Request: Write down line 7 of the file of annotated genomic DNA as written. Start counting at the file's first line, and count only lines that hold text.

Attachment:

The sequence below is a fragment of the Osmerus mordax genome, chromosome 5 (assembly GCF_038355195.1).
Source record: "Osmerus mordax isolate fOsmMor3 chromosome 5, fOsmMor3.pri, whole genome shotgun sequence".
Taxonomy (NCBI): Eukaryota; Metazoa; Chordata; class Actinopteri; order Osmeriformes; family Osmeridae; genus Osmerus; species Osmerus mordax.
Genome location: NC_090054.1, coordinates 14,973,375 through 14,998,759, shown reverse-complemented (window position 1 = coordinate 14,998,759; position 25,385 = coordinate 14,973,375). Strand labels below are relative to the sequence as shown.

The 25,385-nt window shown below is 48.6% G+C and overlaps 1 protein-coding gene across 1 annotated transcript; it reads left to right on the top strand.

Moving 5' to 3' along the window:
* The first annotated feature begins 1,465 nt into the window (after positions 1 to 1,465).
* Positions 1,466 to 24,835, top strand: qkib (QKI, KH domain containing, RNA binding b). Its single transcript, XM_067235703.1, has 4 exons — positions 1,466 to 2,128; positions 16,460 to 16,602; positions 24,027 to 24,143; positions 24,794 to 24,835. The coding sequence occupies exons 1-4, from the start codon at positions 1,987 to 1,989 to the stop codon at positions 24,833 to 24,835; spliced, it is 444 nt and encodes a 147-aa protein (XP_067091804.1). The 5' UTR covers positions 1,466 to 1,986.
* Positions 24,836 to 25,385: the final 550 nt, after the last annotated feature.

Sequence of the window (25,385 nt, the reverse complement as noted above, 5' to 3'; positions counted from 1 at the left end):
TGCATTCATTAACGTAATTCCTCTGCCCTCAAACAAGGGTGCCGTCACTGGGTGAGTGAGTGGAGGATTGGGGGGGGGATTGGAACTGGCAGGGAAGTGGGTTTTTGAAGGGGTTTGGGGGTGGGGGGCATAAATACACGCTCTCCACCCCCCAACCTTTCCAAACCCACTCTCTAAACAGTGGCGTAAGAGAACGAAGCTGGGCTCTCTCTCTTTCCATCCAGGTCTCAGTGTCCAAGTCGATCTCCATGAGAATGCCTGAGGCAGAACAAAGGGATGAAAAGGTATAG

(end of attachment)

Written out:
* The first annotated feature begins 1,465 nt into the window (after positions 1 to 1,465).